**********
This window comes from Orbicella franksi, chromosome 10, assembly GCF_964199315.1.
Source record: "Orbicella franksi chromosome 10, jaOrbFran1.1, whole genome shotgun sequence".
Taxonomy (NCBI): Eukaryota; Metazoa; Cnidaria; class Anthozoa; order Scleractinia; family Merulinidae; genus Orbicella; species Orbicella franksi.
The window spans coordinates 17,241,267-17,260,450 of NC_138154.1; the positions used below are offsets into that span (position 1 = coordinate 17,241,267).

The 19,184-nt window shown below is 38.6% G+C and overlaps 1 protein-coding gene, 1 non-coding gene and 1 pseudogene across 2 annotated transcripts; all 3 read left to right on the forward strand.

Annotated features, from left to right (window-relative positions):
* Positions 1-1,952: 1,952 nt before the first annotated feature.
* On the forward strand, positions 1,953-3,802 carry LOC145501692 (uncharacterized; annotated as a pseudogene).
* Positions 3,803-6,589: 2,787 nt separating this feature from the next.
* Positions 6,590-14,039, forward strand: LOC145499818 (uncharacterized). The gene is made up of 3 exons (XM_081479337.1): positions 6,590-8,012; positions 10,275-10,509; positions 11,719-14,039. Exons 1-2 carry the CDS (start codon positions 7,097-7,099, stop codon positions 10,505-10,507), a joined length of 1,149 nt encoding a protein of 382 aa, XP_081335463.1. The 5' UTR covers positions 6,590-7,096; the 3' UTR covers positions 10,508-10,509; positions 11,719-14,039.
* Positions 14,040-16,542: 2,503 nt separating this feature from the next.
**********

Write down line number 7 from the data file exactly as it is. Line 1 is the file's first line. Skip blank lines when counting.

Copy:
* Positions 1-1,952: 1,952 nt before the first annotated feature.